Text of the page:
When it comes to attacks on your religious freedom by extremists, the ridiculous is becoming normal.
For example, First Liberty Institute is defending a lay minister who was fired from his job as a top-ranked public health official.
Why was he fired? Because government bureaucrats didn’t like the content of the sermons he preached at a church. Even though he was a recognized and innovative leader—he served as an advisor to the Obama administration and helped establish one of the first dental clinics for HIV-positive citizens in Southern California—and never pushed his beliefs at work, politically correct bureaucrats divvied up his sermons, archived online, for ideological inspection.
Please let that sink in. A public official was terminated because of what he taught in the privacy of his church.
Not in China. Not in Iran. But in America.
Not long ago this would have been considered ridiculous, even laughable. But today it’s deadly serious. We’re living in an age when the “ridiculous” is becoming normal when it comes to religious liberty. And that’s why we’ve got to fight with every legal tool at our disposal, and every resource we can muster.
SUBMIT . . . TO NONSENSE
This hit home again as I was sitting in the U.S. Supreme Court chambers recently. I was invited to attend oral arguments in the critical case of Zubik v. Burwell on March 23.
I can sum up the entire nature of the Zubik case in one sentence: The United States government is trying to force Catholic nuns to help fund abortion.
Can you imagine anything more absurd? The nuns—a charitable order called “Little Sisters of the Poor”—are facing the same battles as First Liberty’s religious ministry clients against the Obama administration.
Like the nuns, our clients are being ordered to participate in Obamacare insurance that facilitates abortion and which violates their religious beliefs. Their refusal triggers fines that will restrict or even cripple their work.
But do you want to know something even more absurd?
Quite possibly, the nuns will lose. Justice Antonin Scalia’s recent passing created a complex situation in which a tie on the Supreme Court (a very possible outcome) will mean that lower court rulings in a ministry’s locality are upheld. The Little Sisters lost in their lower court. So the outcome, not just for the nuns, but for the future of religious liberty in America, is far from certain.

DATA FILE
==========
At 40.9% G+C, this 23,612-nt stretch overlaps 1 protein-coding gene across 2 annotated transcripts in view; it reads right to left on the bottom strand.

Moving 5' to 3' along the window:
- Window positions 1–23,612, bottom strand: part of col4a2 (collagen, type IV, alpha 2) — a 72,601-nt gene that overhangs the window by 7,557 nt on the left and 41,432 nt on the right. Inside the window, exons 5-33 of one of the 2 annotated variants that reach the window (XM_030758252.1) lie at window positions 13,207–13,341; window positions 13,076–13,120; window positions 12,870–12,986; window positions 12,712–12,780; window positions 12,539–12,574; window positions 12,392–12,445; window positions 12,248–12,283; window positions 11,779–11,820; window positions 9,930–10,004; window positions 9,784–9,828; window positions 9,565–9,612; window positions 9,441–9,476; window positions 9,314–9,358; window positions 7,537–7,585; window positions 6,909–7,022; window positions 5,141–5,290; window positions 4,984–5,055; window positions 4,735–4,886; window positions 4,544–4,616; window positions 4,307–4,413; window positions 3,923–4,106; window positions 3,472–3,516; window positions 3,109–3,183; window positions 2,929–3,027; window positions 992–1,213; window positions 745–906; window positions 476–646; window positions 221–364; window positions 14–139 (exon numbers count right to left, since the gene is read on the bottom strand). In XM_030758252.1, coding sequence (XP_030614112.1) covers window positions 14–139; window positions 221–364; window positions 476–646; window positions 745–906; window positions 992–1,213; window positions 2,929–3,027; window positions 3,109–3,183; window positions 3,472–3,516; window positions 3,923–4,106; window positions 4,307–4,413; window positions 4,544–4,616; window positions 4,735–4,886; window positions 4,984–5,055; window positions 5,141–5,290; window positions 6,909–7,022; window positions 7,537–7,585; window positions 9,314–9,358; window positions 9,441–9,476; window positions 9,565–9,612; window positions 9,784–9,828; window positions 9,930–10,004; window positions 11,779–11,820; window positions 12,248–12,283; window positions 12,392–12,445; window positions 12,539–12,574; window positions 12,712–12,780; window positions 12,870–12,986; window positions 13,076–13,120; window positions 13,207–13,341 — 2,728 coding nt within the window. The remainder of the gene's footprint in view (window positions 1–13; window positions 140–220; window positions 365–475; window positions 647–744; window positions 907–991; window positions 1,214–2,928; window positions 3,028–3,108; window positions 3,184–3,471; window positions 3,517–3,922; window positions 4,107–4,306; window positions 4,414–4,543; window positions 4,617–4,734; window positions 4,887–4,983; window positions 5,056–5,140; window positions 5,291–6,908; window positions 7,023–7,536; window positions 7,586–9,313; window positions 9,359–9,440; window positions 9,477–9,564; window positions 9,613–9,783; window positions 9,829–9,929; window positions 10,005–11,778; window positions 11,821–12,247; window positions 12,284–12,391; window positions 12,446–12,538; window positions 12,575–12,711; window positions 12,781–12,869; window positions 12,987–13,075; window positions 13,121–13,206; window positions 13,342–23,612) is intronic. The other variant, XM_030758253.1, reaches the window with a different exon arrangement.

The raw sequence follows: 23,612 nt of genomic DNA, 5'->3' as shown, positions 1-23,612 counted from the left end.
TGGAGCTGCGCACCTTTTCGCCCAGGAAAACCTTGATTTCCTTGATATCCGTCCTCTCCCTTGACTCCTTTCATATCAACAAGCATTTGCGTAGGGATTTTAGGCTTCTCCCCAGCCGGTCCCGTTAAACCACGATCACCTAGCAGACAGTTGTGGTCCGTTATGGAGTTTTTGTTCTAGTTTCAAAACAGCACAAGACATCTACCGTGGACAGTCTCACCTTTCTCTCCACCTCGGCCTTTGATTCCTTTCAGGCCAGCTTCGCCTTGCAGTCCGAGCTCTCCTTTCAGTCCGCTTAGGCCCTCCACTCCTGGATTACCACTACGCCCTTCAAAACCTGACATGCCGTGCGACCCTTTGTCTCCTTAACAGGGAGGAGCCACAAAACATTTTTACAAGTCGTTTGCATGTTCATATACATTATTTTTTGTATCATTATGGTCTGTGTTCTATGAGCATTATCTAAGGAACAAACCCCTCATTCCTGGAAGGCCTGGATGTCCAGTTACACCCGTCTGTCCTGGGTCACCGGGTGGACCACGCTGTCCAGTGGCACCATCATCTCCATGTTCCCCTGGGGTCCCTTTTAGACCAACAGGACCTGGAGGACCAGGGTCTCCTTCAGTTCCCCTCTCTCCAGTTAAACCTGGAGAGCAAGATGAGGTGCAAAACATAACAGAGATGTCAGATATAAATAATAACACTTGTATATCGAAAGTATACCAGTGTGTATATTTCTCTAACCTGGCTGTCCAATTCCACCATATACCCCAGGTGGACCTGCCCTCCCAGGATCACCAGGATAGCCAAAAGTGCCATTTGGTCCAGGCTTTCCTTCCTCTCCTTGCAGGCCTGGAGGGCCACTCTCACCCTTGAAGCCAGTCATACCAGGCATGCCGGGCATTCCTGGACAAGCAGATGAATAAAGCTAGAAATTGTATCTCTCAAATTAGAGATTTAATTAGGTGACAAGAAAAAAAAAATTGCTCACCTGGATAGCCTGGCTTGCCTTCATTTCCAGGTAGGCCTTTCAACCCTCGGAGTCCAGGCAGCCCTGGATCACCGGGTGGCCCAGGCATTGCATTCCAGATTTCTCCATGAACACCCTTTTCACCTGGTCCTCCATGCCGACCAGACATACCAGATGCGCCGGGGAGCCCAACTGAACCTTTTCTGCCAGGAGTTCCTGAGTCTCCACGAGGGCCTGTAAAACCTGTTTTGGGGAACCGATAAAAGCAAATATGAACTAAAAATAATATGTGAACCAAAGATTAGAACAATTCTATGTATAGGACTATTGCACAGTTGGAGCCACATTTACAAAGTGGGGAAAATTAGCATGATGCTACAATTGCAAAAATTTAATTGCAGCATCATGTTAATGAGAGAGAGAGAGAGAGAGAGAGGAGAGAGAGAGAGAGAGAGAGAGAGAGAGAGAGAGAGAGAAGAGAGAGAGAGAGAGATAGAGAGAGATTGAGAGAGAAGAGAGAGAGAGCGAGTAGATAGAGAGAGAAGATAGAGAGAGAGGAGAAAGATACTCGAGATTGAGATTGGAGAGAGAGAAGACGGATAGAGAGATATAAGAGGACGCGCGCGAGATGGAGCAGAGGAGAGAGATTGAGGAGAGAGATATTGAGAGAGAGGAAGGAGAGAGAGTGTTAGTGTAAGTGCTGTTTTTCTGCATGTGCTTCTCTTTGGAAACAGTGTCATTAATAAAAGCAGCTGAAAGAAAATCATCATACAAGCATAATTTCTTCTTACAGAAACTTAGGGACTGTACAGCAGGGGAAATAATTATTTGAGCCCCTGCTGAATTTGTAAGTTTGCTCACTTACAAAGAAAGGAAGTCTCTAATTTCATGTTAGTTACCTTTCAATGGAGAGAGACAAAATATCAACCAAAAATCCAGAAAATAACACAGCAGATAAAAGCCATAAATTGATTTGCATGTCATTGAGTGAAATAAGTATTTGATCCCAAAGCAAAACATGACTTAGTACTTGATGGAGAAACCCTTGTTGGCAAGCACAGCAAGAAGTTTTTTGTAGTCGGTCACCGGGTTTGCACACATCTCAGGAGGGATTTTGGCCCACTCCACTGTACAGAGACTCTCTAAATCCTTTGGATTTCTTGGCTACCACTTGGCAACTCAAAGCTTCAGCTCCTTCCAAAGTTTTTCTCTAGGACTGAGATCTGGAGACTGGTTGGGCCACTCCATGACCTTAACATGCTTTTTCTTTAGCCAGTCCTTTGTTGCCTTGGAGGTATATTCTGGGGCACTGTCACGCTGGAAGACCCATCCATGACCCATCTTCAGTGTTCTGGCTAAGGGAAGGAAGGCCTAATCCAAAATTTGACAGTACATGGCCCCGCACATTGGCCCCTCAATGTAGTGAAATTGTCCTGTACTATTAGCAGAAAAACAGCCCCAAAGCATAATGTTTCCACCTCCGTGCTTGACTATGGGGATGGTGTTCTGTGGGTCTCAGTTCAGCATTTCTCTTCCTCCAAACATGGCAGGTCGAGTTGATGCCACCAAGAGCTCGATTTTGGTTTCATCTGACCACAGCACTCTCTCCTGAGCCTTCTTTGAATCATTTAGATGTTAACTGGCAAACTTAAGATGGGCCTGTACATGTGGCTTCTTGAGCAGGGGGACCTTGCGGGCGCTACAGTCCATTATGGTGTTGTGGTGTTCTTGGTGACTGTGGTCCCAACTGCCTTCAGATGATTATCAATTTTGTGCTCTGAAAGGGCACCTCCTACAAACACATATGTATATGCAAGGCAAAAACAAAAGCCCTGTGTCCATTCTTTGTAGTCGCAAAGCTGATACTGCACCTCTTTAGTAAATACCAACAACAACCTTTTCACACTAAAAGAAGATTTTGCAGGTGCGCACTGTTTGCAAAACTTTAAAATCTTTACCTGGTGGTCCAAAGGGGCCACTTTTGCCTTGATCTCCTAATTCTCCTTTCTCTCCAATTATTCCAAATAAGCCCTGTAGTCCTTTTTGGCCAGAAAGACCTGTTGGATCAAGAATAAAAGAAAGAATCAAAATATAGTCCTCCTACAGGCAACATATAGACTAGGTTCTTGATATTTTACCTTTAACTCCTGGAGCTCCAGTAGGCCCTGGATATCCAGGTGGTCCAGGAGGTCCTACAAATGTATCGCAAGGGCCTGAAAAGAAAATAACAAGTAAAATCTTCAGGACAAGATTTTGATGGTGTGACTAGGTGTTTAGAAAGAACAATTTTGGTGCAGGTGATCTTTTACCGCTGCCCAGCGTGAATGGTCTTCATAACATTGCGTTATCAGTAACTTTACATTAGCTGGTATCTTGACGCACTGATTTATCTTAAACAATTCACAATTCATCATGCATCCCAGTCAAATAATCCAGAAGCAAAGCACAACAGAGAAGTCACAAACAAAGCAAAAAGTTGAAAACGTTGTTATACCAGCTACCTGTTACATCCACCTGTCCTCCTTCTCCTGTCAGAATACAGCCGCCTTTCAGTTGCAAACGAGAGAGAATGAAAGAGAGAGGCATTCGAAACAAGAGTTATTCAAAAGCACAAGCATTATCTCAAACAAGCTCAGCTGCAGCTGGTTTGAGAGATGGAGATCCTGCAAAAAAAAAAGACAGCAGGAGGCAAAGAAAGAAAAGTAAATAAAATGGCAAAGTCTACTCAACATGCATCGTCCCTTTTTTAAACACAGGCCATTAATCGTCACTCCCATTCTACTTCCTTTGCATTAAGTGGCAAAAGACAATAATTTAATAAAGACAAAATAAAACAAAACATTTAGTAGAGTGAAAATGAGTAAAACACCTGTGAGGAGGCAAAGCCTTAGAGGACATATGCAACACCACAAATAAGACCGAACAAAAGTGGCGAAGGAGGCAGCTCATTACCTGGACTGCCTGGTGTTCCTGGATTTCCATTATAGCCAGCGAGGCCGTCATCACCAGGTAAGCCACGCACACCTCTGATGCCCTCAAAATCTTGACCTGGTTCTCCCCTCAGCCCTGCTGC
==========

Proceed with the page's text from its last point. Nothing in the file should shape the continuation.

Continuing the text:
RICH, SMART, AND “IRRATIONAL”
Many people ask me, “What’s the reason for this alarming onrush of hostility?”
My answer: Powerful elements of our culture—the news media, entertainment, educational institutions, and sectors of the government—have created a class of leaders who believe religion is bad for America.
They’ve seized positions of authority, and are using the legal arena to conduct a campaign of hostility to religion and your religious freedoms.
This isn’t just speculation. Our annual survey, Undeniable: A Survey of Hostility to Religion in America, found more than 1,200 cases of hostility in the 2016 edition, an increase from around 600 in 2012.
And recently, a noted sociologist, Professor George Yancey, did extensive research into the roots of American hostility to religion (particularly Christianity). He found what he called an “irrational” hatred toward traditional Christian beliefs among those with higher educational degrees and privileged positions in society.
In fact, he found that those with the highest degree of animosity toward traditional religion were those with the most money, education, and power to turn that irrational hatred into action in the legal arena.
“BRING BACK THE LIONS”
His book title, So Many Christians, So Few Lions, was actually a typical quote from a survey respondent with a graduate degree!
People with Christian beliefs were regularly considered “the enemy” by those responding to the survey. Typical responses from those with higher education included these:
“I wish we could bring back the lions again, or burn them at the stake.”
—Male, aged 36-45 with doctorate degree.
“Kill them all, and let their god sort them out.”
—Male aged 56-65 with graduate school education.
“I want them all to die in a fire.”
—Male, aged 26-35 with a doctorate degree.
“I abhor them and wish we could do away with them.”
—Female, aged 46-55 with master’s degree.
Yancey was shocked to find page after page of such venom. He wrote, “Many of these comments are clearly hyperbole. We do not actually believe that all of the above respondents want to see Christians die. But these comments are disturbing nonetheless. It is clear that anti-Christian hostility exists.”
But let me give you some hope in this age when the ridiculous is now normal.
First Liberty is growing and succeeding in protecting more people of faith. Our legal matters have grown from 89 in 2010 to more than 500 in 2015.
We are still winning more than 90 percent. And we’re coming off our most high-impact year-and-a half ever. We’ve won key victories, such as exonerating Chaplain Wes Modder of the U.S. Navy, saving the Mt. Soledad Veterans Memorial Cross in San Diego after a long battle with the ACLU, keeping “Under God” in the Pledge of Allegiance against a humanist lawsuit, saving school Bible clubs.
Second, we currently have major cases with the potential to strengthen religious liberty for all Americans and perhaps set U.S. Supreme Court precedents.
And the case of the fired health official I mentioned earlier?
It exploded in the media the week we filed a lawsuit against his employer. This helped us continue to win the “publicity war” in favor of protecting religious freedom.
The battle is intensifying. But when we stand in the legal arena, we continue to win.
Kelly Shackelford, Esq., is president and CEO of First Liberty Institute, the largest legal firm in the nation dedicated exclusively to protecting religious freedom for all Americans.